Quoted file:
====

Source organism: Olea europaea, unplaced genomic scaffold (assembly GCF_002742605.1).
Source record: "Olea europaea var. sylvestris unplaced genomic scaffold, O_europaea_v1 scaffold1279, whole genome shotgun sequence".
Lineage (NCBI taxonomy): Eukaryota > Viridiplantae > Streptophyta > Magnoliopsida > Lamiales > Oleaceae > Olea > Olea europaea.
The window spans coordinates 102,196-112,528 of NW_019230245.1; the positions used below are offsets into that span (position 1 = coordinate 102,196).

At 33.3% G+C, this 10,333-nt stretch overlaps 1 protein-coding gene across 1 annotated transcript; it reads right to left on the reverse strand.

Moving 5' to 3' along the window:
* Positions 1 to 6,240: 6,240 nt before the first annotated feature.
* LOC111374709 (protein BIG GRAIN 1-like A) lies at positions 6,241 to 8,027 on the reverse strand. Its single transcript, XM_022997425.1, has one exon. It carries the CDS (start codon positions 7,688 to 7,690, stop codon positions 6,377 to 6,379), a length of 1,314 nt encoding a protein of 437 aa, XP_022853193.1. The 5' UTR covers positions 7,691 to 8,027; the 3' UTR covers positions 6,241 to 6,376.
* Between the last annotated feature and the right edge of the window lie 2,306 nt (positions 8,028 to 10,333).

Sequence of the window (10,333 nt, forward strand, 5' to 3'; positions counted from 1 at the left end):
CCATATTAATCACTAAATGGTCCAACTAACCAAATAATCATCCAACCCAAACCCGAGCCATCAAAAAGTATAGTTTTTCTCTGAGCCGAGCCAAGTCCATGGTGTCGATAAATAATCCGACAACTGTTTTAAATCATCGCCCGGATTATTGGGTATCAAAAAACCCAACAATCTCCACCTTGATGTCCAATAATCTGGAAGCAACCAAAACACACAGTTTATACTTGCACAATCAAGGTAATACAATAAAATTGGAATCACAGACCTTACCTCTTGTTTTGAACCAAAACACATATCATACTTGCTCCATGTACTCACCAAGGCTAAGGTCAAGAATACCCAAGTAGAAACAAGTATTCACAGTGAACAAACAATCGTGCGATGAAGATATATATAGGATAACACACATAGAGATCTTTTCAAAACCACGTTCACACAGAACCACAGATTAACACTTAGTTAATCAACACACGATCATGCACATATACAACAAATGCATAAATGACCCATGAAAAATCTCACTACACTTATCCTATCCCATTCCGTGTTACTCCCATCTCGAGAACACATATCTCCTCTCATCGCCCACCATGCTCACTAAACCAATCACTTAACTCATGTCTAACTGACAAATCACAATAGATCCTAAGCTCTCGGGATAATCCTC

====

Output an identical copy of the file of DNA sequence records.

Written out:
Source organism: Olea europaea, unplaced genomic scaffold (assembly GCF_002742605.1).
Source record: "Olea europaea var. sylvestris unplaced genomic scaffold, O_europaea_v1 scaffold1279, whole genome shotgun sequence".
Lineage (NCBI taxonomy): Eukaryota > Viridiplantae > Streptophyta > Magnoliopsida > Lamiales > Oleaceae > Olea > Olea europaea.
The window spans coordinates 102,196-112,528 of NW_019230245.1; the positions used below are offsets into that span (position 1 = coordinate 102,196).

At 33.3% G+C, this 10,333-nt stretch overlaps 1 protein-coding gene across 1 annotated transcript; it reads right to left on the reverse strand.

Moving 5' to 3' along the window:
* Positions 1 to 6,240: 6,240 nt before the first annotated feature.
* LOC111374709 (protein BIG GRAIN 1-like A) lies at positions 6,241 to 8,027 on the reverse strand. Its single transcript, XM_022997425.1, has one exon. It carries the CDS (start codon positions 7,688 to 7,690, stop codon positions 6,377 to 6,379), a length of 1,314 nt encoding a protein of 437 aa, XP_022853193.1. The 5' UTR covers positions 7,691 to 8,027; the 3' UTR covers positions 6,241 to 6,376.
* Between the last annotated feature and the right edge of the window lie 2,306 nt (positions 8,028 to 10,333).

Sequence of the window (10,333 nt, forward strand, 5' to 3'; positions counted from 1 at the left end):
CCATATTAATCACTAAATGGTCCAACTAACCAAATAATCATCCAACCCAAACCCGAGCCATCAAAAAGTATAGTTTTTCTCTGAGCCGAGCCAAGTCCATGGTGTCGATAAATAATCCGACAACTGTTTTAAATCATCGCCCGGATTATTGGGTATCAAAAAACCCAACAATCTCCACCTTGATGTCCAATAATCTGGAAGCAACCAAAACACACAGTTTATACTTGCACAATCAAGGTAATACAATAAAATTGGAATCACAGACCTTACCTCTTGTTTTGAACCAAAACACATATCATACTTGCTCCATGTACTCACCAAGGCTAAGGTCAAGAATACCCAAGTAGAAACAAGTATTCACAGTGAACAAACAATCGTGCGATGAAGATATATATAGGATAACACACATAGAGATCTTTTCAAAACCACGTTCACACAGAACCACAGATTAACACTTAGTTAATCAACACACGATCATGCACATATACAACAAATGCATAAATGACCCATGAAAAATCTCACTACACTTATCCTATCCCATTCCGTGTTACTCCCATCTCGAGAACACATATCTCCTCTCATCGCCCACCATGCTCACTAAACCAATCACTTAACTCATGTCTAACTGACAAATCACAATAGATCCTAAGCTCTCGGGATAATCCTC